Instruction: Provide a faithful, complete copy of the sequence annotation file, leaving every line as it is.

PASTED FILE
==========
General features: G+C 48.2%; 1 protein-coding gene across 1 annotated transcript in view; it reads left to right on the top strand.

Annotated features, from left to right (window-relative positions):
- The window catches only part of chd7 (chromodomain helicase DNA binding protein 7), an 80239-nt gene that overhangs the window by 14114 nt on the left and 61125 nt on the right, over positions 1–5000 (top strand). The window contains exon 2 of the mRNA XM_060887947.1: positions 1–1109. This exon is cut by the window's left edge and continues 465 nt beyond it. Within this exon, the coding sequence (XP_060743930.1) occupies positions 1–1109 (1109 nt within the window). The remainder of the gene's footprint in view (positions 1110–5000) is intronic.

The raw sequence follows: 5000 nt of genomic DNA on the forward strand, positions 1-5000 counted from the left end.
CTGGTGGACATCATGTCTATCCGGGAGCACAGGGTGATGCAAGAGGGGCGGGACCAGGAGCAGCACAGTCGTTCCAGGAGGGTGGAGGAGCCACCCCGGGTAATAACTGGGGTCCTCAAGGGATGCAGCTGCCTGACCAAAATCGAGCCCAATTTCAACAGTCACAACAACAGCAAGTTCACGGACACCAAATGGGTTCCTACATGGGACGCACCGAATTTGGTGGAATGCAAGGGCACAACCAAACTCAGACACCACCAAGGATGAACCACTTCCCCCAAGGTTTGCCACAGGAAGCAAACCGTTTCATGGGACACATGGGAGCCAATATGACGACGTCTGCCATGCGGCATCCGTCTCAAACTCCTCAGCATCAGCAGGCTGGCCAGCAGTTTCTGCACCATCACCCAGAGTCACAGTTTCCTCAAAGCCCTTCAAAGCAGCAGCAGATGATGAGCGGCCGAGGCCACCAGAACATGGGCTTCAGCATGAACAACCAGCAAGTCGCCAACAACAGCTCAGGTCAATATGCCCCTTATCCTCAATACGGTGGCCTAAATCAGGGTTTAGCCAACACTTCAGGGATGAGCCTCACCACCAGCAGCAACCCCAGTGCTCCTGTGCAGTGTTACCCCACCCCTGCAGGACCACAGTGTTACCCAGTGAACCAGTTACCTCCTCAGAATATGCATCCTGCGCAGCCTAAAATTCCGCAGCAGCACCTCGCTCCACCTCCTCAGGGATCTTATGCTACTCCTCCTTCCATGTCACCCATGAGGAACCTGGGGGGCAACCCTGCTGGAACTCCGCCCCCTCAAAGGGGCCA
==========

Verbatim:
General features: G+C 48.2%; 1 protein-coding gene across 1 annotated transcript in view; it reads left to right on the top strand.

Annotated features, from left to right (window-relative positions):
- The window catches only part of chd7 (chromodomain helicase DNA binding protein 7), an 80239-nt gene that overhangs the window by 14114 nt on the left and 61125 nt on the right, over positions 1–5000 (top strand). The window contains exon 2 of the mRNA XM_060887947.1: positions 1–1109. This exon is cut by the window's left edge and continues 465 nt beyond it. Within this exon, the coding sequence (XP_060743930.1) occupies positions 1–1109 (1109 nt within the window). The remainder of the gene's footprint in view (positions 1110–5000) is intronic.

The raw sequence follows: 5000 nt of genomic DNA on the forward strand, positions 1-5000 counted from the left end.
CTGGTGGACATCATGTCTATCCGGGAGCACAGGGTGATGCAAGAGGGGCGGGACCAGGAGCAGCACAGTCGTTCCAGGAGGGTGGAGGAGCCACCCCGGGTAATAACTGGGGTCCTCAAGGGATGCAGCTGCCTGACCAAAATCGAGCCCAATTTCAACAGTCACAACAACAGCAAGTTCACGGACACCAAATGGGTTCCTACATGGGACGCACCGAATTTGGTGGAATGCAAGGGCACAACCAAACTCAGACACCACCAAGGATGAACCACTTCCCCCAAGGTTTGCCACAGGAAGCAAACCGTTTCATGGGACACATGGGAGCCAATATGACGACGTCTGCCATGCGGCATCCGTCTCAAACTCCTCAGCATCAGCAGGCTGGCCAGCAGTTTCTGCACCATCACCCAGAGTCACAGTTTCCTCAAAGCCCTTCAAAGCAGCAGCAGATGATGAGCGGCCGAGGCCACCAGAACATGGGCTTCAGCATGAACAACCAGCAAGTCGCCAACAACAGCTCAGGTCAATATGCCCCTTATCCTCAATACGGTGGCCTAAATCAGGGTTTAGCCAACACTTCAGGGATGAGCCTCACCACCAGCAGCAACCCCAGTGCTCCTGTGCAGTGTTACCCCACCCCTGCAGGACCACAGTGTTACCCAGTGAACCAGTTACCTCCTCAGAATATGCATCCTGCGCAGCCTAAAATTCCGCAGCAGCACCTCGCTCCACCTCCTCAGGGATCTTATGCTACTCCTCCTTCCATGTCACCCATGAGGAACCTGGGGGGCAACCCTGCTGGAACTCCGCCCCCTCAAAGGGGCCA